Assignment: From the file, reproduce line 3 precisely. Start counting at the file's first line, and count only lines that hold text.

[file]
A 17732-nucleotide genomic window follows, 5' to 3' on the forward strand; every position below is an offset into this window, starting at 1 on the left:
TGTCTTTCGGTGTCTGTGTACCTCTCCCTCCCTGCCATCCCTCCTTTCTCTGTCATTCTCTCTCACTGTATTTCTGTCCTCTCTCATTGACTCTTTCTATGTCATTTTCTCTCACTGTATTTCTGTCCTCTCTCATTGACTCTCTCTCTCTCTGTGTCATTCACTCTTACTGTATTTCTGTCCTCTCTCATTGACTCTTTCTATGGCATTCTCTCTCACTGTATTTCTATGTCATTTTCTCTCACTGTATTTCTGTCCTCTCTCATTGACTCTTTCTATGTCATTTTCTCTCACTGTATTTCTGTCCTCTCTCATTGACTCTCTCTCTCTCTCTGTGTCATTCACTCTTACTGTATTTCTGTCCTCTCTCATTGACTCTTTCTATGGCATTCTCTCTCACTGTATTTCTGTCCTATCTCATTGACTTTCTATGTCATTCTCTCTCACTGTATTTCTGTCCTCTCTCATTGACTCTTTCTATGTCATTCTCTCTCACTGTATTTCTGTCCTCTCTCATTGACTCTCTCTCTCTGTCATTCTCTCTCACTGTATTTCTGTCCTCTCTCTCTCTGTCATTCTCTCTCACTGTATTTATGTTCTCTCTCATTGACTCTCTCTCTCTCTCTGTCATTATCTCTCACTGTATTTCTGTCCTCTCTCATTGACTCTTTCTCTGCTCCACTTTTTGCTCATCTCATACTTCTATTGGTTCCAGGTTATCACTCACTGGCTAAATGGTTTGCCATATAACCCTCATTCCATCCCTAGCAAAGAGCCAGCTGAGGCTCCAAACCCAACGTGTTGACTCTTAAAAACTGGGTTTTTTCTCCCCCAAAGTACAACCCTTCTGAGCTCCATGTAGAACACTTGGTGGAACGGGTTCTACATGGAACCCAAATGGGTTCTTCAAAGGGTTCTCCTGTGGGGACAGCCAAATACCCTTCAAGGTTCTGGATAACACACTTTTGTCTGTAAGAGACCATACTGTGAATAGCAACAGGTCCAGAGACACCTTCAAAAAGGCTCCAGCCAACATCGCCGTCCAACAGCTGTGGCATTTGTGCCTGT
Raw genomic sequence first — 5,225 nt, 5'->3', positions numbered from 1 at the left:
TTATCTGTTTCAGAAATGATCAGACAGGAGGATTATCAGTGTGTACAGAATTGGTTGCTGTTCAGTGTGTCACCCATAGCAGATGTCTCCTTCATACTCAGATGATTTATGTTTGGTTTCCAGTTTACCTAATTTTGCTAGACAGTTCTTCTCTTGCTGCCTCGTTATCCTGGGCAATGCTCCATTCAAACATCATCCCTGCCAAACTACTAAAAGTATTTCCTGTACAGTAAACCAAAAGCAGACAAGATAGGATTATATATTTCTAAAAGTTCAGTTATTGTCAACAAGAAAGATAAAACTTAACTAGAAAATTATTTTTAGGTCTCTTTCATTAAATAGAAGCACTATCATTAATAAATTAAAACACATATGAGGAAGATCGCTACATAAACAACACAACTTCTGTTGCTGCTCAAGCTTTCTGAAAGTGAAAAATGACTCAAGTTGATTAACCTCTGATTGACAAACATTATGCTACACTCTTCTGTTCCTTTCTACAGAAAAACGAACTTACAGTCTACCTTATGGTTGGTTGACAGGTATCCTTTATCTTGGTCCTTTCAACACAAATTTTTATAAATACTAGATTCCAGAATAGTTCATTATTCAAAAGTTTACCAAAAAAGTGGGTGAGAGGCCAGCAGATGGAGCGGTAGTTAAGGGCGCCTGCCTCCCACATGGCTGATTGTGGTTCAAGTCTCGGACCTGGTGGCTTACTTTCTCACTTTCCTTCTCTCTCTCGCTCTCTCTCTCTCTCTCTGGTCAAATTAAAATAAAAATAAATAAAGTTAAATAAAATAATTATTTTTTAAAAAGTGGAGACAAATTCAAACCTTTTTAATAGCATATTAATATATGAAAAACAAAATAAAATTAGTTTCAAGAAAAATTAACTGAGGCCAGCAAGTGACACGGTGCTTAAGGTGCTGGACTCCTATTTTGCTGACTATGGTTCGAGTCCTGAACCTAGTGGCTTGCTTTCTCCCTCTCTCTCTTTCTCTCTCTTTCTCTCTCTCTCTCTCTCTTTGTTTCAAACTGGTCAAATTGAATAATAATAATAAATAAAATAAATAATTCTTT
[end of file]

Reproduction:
Raw genomic sequence first — 5,225 nt, 5'->3', positions numbered from 1 at the left: